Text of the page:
SUKUMA MUSEUM CENTRE (BUJORA)
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GET TO KNOW MORE ABOUT SUKUMA PEOPLE, CULTURE,
Economic activities (past and present), more of this information and comprised 52 separated independent Sukuma Kingdom or Chiefdoms.The Bujora Cultural Centre or Sukuma Museum is located at Kisesa village is the historical institutions founded for the education and support of Sukuma culture. It was established to demonstrate and preserve the Sukuma arts, the traditional culture and to discover their unique traditional and cultural heritage which is the among the richest in East Africa.
As the Sukuma people are the largest Bantu cultural group in Tanzania, the Sukuma culture is dispersed throughout the country. The heart of Usukuma is in the Lake Zone of Mwanza, Shinyanga and Tabora regions where the legacy of a rich art tradition is now maintained. Visiting the Bujora Cultural centre is like visiting the whole the land of the United Kingdom’s of Sukumaland! The museum displays homestead from past and present Sukuma chiefdoms, traditional dances, folktales, local Sukuma arts and variety of handcrafts tools used with previously chiefdoms.
SUKUMA TRADITIONAL CUISINE
As hinted earlier the Sukuma people are hardworking, hard work is supported by eating. Sukuma traditionally eat a lot of food and a large variety of food.
Originally, Sukuma are both agriculturalists and pastoralists – Agro – Pastoralist. These activities generally go in tandem, it follows therefore that they have developed special types of food prepared in a unique palatable Sukuma cuisine. There are some of these Sukuma traditional dishes like: –
CEREAL DISHES (BUHULU)
This is the simplest cereal dish; it is a millet grain boiled with a bit of salt and served as it is. In the former days people went to fill the land early in the morning without having taken breakfast. Roundabout noon, this dish was brought to fields and the workers on the farm would partake this dish as breakfast and lunch. It is whole grain and very strong dish. And it would sustain the workers who will continue tilling the land thereafter until in the evening when they would go home and treat themselves to a rich palatable dinner of a variety of food.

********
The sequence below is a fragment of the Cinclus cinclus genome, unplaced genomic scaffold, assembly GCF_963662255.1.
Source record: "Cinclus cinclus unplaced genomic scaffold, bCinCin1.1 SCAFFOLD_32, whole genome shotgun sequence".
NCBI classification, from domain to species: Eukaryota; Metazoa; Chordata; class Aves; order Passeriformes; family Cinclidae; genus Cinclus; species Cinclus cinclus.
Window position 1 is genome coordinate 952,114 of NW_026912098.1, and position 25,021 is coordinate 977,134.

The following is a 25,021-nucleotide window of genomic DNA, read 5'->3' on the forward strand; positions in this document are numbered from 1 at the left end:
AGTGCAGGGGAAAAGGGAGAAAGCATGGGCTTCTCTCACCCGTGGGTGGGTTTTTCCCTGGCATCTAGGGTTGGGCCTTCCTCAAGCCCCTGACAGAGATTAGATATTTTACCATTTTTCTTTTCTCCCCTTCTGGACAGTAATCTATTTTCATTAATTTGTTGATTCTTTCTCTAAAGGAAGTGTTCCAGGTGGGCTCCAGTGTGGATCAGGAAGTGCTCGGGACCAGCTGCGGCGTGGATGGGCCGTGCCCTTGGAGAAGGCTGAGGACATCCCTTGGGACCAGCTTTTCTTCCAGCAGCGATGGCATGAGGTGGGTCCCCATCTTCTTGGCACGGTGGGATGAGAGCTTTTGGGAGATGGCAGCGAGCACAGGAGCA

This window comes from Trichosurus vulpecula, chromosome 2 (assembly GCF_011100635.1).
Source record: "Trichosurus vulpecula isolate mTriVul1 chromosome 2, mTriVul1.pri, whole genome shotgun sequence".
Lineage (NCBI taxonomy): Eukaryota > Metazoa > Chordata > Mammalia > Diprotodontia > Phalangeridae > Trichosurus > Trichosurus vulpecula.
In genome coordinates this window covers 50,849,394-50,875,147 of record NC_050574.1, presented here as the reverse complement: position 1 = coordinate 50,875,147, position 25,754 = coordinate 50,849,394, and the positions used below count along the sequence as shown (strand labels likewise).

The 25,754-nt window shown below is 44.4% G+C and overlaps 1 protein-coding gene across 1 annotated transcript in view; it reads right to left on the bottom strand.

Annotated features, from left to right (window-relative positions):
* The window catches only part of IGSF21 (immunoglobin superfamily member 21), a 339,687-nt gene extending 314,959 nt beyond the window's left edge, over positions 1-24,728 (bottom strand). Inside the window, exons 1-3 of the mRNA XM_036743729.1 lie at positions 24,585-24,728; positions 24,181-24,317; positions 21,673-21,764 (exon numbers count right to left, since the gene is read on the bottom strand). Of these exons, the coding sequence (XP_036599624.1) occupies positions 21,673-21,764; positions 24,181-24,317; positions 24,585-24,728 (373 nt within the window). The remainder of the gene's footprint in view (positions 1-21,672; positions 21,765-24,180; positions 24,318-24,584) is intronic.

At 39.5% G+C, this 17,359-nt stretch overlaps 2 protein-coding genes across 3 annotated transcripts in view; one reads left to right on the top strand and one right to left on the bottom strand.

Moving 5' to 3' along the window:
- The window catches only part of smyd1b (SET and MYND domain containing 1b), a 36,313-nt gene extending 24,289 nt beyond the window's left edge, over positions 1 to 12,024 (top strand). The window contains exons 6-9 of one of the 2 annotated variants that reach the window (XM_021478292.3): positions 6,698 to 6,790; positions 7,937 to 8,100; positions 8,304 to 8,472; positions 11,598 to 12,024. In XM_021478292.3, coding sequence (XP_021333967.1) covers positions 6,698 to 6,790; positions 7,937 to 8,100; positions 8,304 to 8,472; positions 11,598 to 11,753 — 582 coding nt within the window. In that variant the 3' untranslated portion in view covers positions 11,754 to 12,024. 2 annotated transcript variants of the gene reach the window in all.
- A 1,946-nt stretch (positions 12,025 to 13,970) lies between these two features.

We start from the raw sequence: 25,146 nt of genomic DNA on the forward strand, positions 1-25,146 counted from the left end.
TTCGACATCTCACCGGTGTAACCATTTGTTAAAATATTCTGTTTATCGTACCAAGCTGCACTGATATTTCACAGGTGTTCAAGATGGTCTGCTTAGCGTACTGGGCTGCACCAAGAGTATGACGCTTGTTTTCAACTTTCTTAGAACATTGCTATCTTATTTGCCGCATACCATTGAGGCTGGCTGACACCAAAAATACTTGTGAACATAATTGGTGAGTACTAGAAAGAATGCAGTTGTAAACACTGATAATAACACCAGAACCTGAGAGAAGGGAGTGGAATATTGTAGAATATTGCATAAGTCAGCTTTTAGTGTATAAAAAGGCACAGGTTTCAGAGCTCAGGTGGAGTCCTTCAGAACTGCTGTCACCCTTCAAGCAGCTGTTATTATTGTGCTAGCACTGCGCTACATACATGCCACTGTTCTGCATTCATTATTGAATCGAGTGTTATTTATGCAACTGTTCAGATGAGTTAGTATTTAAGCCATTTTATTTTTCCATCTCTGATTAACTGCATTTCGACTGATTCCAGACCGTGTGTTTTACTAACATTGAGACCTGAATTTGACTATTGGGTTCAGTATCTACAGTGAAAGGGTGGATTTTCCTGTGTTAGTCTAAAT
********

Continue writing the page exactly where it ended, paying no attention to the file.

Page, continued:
This is a kind of porridge, but a stiff one that, it is prepared from grain powder mainly from millet, finger millet, maize and not very often from rice. For the course grain like millet some cassava powder is mixed to make it smoother and easy to eat. Bugali is served as it is, but eaten in tandem with some other dish prepared from, all kinds of meat, fish, vegetables legumes, milk, etc.
This is a kind of food prepared from the grain of finger millet (a yellow small grain) produced in the past. It is not produced much these days since it is extensively consumed by quelea birds while in the fields. The grain is husked and prepared as rice and eaten like that. It is also a strong dish and more palatable compared to Buhulu (Supra)
There are various ways of preparing meat dishes. Sukuma do not use a lot of spices, but have unique cuisine of preparing a meat dishes likes: –
A good part of meat (mostly steak), is made thin and smoke drid.When it is dry, it is kept
open at ceiling above the three stone cooking stoves. While cooking by firewood the smoke emanating from the cooking stove goes to the dried meat above it. This does two purposes:
PRESERVING THE MEAT FROM BACTERIA AND INSECTS.
Smoke adds delicacy to the meat. After this process, the meat is complete as Ng’homele. In the preparation of this dish, a piece is taken as it is soft. Dry and hard, the first process is to soak up it in water and then beaten to make it. At an appropriate timing butter is added to the meat while cooking and salt. Other spices like salt and chillies may be added. The dish is then ready to be served with Bugali.
This is kind of food can be compared to the English cheese; it is prepared from milk and butter.
This is a local dish prepared from polished maize grain cooked together with a variety of legumes, e.g.: maize with mhande (njugumawe), maize (fresh) with ndulu (choroko). This is sometimes called Nkundugu.Maize with beans. In either case grounded groundnut butter may be added.
NKALANGO (LUMU): DRIED LEAVES OF A LEGUME KNOWN AS SHII – KUNDE
The leave is plucked and cooked, then dried in the sun until they are completely dry at which stage the leaves are no longer green (their colour in the raw), but become black. This then is kept in some container and used during the dry season when no fresh vegetables are available.
Nkalango is cooked in fresh milk and at an appropriate time salt and butter is added. The result is very delicious dish which is eaten with bugali. If fresh milk and butter are not available, groundnut butter can be used.